LAKE BUENA VISTA, Fla. -- Photos shared on social media on Friday show a construction crew installing a fence on the beach at Disney's Grand Floridian Resort where a 2-year-old boy was attacked by an alligator on Tuesday night.
Alligator warning signs will also be put up near all the waterways at Walt Disney World resorts following the death of a 2-year-old boy who was dragged into a lagoon.
It's unclear whether the signs will also be installed on Friday.
Disney issued the following statement regarding the construction of the fence:
We are installing signage and temporary barriers at our resort beach locations and are working on permanent, long-term solutions at our beaches. We continue to evaluate processes and procedures for our entire property, and, as part of this, we are reinforcing training with our Cast for reporting sightings and interactions with wildlife and are expanding our communication to Guests on this topic.
- Jacquee Wahler, Vice President, Walt Disney World Resort
A dive team found 2-year-old Lane Graves dead on Wednesday.
Graves died due to drowning and traumatic injuries, the Orange County Medical Examiner's Office said Thursday.
The Graves family was at a movie night outdoors Tuesday night at the Grand Floridian resort when the boy waded into about a foot of water in Seven Seas Lagoon, authorities have said. Witnesses, including the boy's horrified parents, tried to save him as a gator dragged him underwater, witnesses told authorities.
Search crews combed the water for hours before they found the toddler's body.
Hunt for gator
As a family mourns the death of their son, investigators are trying to pinpoint which alligator attacked him.
The gator responsible might be dead -- but authorities aren't sure.
Search teams captured and euthanized at least five alligators as they searched the water for the boy, officials said.
Forensics teams will try to determine whether one of the alligators already taken from the lake is the one that dragged off the boy, officials said. One method will be to compare bite marks to the teeth of the gators.
If not, the search for alligators in the lake will continue.
"We're going to make certain that we have the alligator that was involved, and that we remove it from the lake," Florida Fish and Wildlife Conservation Commission Executive Director Nick Wiley said.
Spokeswoman Tammy Sapp said the investigation was ongoing as of Thursday afternoon.
A community mourns
The boy's parents, Matt and Melissa Graves of Elkhorn, Nebraska, issued a statement on Thursday.
"Words cannot describe the shock and grief our family is experiencing over the loss of our son. We are devastated and ask for privacy during this extremely difficult time," they said. "To all of the local authorities and staff who worked tirelessly these past 24 hours, we express our deepest gratitude."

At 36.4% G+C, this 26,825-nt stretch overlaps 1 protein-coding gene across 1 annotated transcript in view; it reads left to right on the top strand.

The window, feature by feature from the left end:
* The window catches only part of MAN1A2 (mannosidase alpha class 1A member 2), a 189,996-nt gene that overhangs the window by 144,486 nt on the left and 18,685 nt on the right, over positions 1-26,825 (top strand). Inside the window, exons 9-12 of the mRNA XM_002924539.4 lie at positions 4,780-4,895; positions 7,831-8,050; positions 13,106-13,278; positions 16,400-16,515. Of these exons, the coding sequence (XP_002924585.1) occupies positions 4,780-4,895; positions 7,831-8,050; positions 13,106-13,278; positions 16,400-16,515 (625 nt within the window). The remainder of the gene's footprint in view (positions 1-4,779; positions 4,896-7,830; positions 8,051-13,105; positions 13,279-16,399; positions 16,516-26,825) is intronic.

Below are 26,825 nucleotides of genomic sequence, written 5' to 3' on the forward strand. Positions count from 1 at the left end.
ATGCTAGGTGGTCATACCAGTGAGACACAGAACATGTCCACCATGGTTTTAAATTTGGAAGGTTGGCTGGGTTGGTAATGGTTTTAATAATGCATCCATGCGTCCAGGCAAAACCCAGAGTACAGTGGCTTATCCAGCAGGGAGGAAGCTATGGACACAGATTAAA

As word spread about the toddler's death, friends and neighbors in the family's hometown offered words of condolences and support.
Omaha Infogroup, a business data firm where Matt Graves works, released a statement saying the company was stunned and heartbroken.
"Matt's family is the light of his life and his family's anguish is our own," the statement said, according to CNN affiliate KMTV. "What happened last night was a terrible accident and one that is devastating to the entirety of Infogroup."
The family's church, St. Patrick's Catholic Church in Elkhorn, posted a message to parishioners on its website.
"It is with a heavy heart," the message said, "that we inform you of a tragic loss in one of our parish families. ... Please honor their privacy at this time and keep them in your prayers."
The tragedy has shaken the community, said Norman Hale, principal of Elkhorn St. Patrick's School.
"It's unimaginable, the grief and what they're going through right now," he told CNN affiliate KETV.
More than a million gators
In Florida, alligators may be a common sight, but attacks are rare. If a human gets close to alligators, 99% of the time they take off, Corwin said.
As of April, only one other major alligator attack had been reported in the state this year, according to the Florida Fish and Wildlife Conservation Commission. That person survived the attack, but required medical care.
In 2015 there were nine major unprovoked attacks in Florida, with one fatality.
Officials said Disney World has never experienced an incident like the one involving the boy.
There are an estimated 1.3 million alligators in Florida, said Arnold Brunell, a wildlife biologist and researcher for the Florida Fish and Wildlife Conservation Commission. That number has been holding steady for the past five years, he said.
According to the wildlife commission's website, at least 23 people have been killed by Florida alligators since 1973. That includes several children. One was a 4-year-old girl who in 1988 was killed while walking along the edge of a lake in Charlotte County.
Another was 10-year-old Bradley Weidenhamer, whose parents said they can relate to what Lane Graves' parents are going through. Bradley died when an alligator grabbed him and dragged him into the Loxahatchee River in Martin County on June 20, 1993.
In that 43-year time frame, 373 people were bitten by alligators; 247 required medical care beyond simple first aid.